1. Harvard University
  2. UCLA
  3. UC Berkeley
  4. Cornell University
  5. UNC Chapel Hill
  6. University of Michigan
  7. New York University
  8. Stanford University
  9. Brown University
  10. Columbia University

It’s obvious these are some of the most elite schools in the country and there’s no wonder they are in the top ten. However, what you also need to recognize is that the average admission rate for these schools is 20% with Harvard being the most selective of the group at 6% and Michigan being the least selective at 41%.

Think about that. Columbia, Harvard Brown, and Stanford all reject 90% or more of their applicants. UC Berkeley and Cornell reject 80% or more. UCLA, rejects 75% while UNC Chapel Hill and New York University come in at 70%. Not only are these schools the most popular (at least in this context) but they are also the most exclusive.

While some people would have you believe that you need to attend one of these schools to have a great college experience, you can have a great experience at just about any college. You just need to be willing to make the most of the opportunities available to you.

This is true wherever you go.

Admission to a school is not the prize. If you get in and then spend four years doing nothing but going to class, it will have been for nothing. You need to invest yourself in the classroom. Network with faculty and other students. Get involved in clubs, organizations and other extracurricular activities that have meaning for you. Gain professional experience by interning or working on a co-op. It’s about creating the life you want to have and surrounding yourself with people and experiences that make you better.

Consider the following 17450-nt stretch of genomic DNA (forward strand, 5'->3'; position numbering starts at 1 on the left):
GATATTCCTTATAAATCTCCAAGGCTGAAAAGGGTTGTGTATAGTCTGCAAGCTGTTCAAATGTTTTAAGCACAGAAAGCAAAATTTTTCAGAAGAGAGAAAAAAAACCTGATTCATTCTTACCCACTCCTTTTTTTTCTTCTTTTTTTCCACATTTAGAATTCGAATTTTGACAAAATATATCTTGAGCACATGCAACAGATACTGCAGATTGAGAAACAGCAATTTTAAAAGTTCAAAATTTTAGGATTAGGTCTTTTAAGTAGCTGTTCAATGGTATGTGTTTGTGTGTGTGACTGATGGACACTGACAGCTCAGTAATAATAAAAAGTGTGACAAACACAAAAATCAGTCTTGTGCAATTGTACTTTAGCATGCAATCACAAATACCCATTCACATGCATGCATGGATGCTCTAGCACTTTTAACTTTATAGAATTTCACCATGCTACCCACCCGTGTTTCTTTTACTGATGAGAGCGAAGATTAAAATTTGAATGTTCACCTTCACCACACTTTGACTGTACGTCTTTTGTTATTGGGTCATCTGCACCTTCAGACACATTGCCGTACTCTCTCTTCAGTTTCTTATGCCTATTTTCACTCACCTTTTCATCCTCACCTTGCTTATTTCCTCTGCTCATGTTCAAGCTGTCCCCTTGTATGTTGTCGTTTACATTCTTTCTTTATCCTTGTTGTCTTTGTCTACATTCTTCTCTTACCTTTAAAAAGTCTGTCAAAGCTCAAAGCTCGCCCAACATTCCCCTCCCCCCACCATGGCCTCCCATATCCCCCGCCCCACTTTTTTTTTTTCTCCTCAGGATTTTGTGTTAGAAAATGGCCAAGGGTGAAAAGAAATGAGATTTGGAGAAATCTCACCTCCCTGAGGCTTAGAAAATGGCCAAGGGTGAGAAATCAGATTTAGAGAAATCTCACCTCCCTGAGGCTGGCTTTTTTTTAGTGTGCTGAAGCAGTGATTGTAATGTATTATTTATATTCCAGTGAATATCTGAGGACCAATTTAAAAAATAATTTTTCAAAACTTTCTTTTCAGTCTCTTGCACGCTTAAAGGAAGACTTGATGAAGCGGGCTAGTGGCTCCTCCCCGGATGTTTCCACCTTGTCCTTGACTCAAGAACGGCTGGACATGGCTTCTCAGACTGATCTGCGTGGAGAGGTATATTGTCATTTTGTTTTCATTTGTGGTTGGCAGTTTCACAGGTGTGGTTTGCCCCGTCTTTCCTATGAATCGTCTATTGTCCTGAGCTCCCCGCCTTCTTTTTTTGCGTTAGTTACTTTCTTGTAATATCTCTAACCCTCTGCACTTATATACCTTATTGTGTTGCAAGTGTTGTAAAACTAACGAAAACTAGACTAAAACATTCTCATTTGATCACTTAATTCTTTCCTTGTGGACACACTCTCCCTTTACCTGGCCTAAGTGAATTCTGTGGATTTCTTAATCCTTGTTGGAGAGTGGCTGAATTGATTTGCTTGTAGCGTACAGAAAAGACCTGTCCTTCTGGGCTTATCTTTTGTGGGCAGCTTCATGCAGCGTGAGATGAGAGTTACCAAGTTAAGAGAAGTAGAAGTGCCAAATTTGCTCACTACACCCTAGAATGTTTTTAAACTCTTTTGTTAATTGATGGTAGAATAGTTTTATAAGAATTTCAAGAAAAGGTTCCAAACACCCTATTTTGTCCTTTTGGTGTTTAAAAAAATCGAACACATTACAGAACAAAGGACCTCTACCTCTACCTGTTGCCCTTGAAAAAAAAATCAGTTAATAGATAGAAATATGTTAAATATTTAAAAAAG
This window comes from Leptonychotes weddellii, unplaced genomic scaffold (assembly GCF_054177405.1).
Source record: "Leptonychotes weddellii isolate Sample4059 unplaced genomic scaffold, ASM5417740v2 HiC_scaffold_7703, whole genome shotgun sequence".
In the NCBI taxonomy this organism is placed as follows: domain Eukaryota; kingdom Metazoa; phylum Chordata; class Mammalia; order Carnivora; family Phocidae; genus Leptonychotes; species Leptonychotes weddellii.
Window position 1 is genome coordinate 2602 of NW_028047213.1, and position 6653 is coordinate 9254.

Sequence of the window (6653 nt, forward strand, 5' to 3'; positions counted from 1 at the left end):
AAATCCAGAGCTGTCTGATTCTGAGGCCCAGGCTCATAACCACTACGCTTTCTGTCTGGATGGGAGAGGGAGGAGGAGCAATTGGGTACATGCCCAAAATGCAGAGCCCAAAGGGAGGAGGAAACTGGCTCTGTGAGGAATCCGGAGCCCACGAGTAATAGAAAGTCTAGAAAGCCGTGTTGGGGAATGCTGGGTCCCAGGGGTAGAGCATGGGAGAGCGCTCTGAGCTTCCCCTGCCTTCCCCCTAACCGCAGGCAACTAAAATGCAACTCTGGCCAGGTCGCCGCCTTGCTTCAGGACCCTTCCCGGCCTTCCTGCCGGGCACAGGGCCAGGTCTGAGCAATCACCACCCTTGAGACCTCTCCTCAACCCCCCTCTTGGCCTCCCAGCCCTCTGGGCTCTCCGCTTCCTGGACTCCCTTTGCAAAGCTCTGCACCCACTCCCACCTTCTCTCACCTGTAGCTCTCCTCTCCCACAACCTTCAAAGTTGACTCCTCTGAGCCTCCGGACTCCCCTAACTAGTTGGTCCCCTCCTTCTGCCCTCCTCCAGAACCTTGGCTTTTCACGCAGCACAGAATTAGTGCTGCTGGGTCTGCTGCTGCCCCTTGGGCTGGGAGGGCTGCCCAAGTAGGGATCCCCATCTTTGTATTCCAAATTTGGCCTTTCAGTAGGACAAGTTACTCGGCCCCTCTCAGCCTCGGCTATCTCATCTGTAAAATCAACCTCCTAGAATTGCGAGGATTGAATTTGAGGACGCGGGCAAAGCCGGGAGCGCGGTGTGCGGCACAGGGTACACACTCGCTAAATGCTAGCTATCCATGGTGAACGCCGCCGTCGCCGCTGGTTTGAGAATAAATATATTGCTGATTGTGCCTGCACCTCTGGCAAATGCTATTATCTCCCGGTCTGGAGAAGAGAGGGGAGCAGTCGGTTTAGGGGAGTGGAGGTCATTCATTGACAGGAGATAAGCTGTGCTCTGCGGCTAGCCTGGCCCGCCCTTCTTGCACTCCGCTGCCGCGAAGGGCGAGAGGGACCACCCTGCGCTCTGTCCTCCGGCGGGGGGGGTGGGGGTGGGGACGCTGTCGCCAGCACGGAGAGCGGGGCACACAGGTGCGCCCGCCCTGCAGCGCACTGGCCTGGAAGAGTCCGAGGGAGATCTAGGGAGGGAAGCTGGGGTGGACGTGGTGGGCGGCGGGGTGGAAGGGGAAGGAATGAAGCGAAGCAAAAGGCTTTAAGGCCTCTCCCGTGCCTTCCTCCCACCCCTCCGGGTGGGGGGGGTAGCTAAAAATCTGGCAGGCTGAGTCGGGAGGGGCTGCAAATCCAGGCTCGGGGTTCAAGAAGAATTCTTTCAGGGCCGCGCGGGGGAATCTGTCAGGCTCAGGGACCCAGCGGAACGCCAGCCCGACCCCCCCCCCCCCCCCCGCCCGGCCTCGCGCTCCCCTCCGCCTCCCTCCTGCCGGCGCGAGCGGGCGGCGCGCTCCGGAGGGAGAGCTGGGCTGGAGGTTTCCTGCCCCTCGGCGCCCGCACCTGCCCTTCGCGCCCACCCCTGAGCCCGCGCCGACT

This can happen at one of these schools, but it can also happen at a liberal arts college, a state university or even your local community college. Wherever it happens, it happens because of you, not because of the name of the school.

If you would like some assistance with your college search, contact me today for a free 60-minute consultation.

Here’s what other families like yours are saying about how Dobler College Consulting made a difference for them.

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Students, What Are Your VIPS?

I’ve been feeling under the weather for the last couple days and today decided it made more sense to share a blog I wrote for Christine VanDeVelde and Robin Mamlet, co-authors of the book, College Admission rather than just put something out there that wasn’t my best effort. Whether you are a regular reader or are just stopping by for the first time, I appreciate the fact that you’re here. And I want to make sure I am always offering you something of value.

When I work with students, I try to get them to tap into their VIPS – values, interests, personality-style and skills. Why? Because when you know who you are and what you’re good at, your chances of finding success in your life increase significantly. And by success I’m not just talking about making a lot of money. Instead, I want my students to create lives for themselves where they find success in their work, their relationships and in life, in general.

Here’s the blog about VIPS. If you have any thoughts on it, please leave a comment below. If you think it makes a lot of sense, consider sharing it with someone you know.